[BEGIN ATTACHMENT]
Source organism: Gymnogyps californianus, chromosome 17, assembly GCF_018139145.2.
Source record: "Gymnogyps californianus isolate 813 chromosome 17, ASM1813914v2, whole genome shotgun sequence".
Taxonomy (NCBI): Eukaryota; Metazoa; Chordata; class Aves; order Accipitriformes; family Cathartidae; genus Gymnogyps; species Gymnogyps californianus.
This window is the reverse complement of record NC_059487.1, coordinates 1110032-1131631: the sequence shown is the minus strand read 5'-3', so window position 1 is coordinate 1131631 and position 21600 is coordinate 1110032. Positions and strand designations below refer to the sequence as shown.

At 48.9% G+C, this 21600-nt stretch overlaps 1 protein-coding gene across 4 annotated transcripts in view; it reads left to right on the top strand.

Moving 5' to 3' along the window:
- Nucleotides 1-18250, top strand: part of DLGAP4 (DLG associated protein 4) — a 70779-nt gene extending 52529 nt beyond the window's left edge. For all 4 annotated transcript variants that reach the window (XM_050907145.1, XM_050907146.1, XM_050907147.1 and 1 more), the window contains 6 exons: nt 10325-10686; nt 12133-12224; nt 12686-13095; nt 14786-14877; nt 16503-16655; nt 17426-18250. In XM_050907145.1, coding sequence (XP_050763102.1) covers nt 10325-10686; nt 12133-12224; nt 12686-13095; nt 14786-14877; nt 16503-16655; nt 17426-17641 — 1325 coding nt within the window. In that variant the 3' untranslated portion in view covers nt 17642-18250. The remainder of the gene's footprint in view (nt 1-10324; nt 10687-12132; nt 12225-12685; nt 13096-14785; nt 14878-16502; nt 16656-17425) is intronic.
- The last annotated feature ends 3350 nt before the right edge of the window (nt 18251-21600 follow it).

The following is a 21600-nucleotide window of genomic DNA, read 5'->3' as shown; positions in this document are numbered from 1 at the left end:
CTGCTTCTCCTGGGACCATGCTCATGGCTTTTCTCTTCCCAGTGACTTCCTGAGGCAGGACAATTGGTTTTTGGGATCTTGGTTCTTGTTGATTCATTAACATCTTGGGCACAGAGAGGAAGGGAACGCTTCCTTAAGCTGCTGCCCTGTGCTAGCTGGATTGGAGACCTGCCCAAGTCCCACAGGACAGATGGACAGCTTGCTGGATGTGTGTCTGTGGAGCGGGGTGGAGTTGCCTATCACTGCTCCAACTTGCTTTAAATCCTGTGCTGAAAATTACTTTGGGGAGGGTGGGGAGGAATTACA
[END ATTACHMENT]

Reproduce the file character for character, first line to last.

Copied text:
Source organism: Gymnogyps californianus, chromosome 17, assembly GCF_018139145.2.
Source record: "Gymnogyps californianus isolate 813 chromosome 17, ASM1813914v2, whole genome shotgun sequence".
Taxonomy (NCBI): Eukaryota; Metazoa; Chordata; class Aves; order Accipitriformes; family Cathartidae; genus Gymnogyps; species Gymnogyps californianus.
This window is the reverse complement of record NC_059487.1, coordinates 1110032-1131631: the sequence shown is the minus strand read 5'-3', so window position 1 is coordinate 1131631 and position 21600 is coordinate 1110032. Positions and strand designations below refer to the sequence as shown.

At 48.9% G+C, this 21600-nt stretch overlaps 1 protein-coding gene across 4 annotated transcripts in view; it reads left to right on the top strand.

Moving 5' to 3' along the window:
- Nucleotides 1-18250, top strand: part of DLGAP4 (DLG associated protein 4) — a 70779-nt gene extending 52529 nt beyond the window's left edge. For all 4 annotated transcript variants that reach the window (XM_050907145.1, XM_050907146.1, XM_050907147.1 and 1 more), the window contains 6 exons: nt 10325-10686; nt 12133-12224; nt 12686-13095; nt 14786-14877; nt 16503-16655; nt 17426-18250. In XM_050907145.1, coding sequence (XP_050763102.1) covers nt 10325-10686; nt 12133-12224; nt 12686-13095; nt 14786-14877; nt 16503-16655; nt 17426-17641 — 1325 coding nt within the window. In that variant the 3' untranslated portion in view covers nt 17642-18250. The remainder of the gene's footprint in view (nt 1-10324; nt 10687-12132; nt 12225-12685; nt 13096-14785; nt 14878-16502; nt 16656-17425) is intronic.
- The last annotated feature ends 3350 nt before the right edge of the window (nt 18251-21600 follow it).

The following is a 21600-nucleotide window of genomic DNA, read 5'->3' as shown; positions in this document are numbered from 1 at the left end:
CTGCTTCTCCTGGGACCATGCTCATGGCTTTTCTCTTCCCAGTGACTTCCTGAGGCAGGACAATTGGTTTTTGGGATCTTGGTTCTTGTTGATTCATTAACATCTTGGGCACAGAGAGGAAGGGAACGCTTCCTTAAGCTGCTGCCCTGTGCTAGCTGGATTGGAGACCTGCCCAAGTCCCACAGGACAGATGGACAGCTTGCTGGATGTGTGTCTGTGGAGCGGGGTGGAGTTGCCTATCACTGCTCCAACTTGCTTTAAATCCTGTGCTGAAAATTACTTTGGGGAGGGTGGGGAGGAATTACA